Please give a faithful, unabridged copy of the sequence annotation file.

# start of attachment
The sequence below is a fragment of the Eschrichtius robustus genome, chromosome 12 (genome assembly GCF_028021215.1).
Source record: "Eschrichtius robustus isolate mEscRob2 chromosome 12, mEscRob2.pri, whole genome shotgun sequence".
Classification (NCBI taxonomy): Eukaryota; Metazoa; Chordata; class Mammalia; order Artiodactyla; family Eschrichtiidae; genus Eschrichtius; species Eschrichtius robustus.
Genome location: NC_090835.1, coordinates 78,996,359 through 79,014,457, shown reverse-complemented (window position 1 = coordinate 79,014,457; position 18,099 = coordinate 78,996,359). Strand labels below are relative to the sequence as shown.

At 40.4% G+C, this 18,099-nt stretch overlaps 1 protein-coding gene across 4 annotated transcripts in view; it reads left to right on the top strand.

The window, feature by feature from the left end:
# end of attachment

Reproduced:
The sequence below is a fragment of the Eschrichtius robustus genome, chromosome 12 (genome assembly GCF_028021215.1).
Source record: "Eschrichtius robustus isolate mEscRob2 chromosome 12, mEscRob2.pri, whole genome shotgun sequence".
Classification (NCBI taxonomy): Eukaryota; Metazoa; Chordata; class Mammalia; order Artiodactyla; family Eschrichtiidae; genus Eschrichtius; species Eschrichtius robustus.
Genome location: NC_090835.1, coordinates 78,996,359 through 79,014,457, shown reverse-complemented (window position 1 = coordinate 79,014,457; position 18,099 = coordinate 78,996,359). Strand labels below are relative to the sequence as shown.

At 40.4% G+C, this 18,099-nt stretch overlaps 1 protein-coding gene across 4 annotated transcripts in view; it reads left to right on the top strand.

The window, feature by feature from the left end: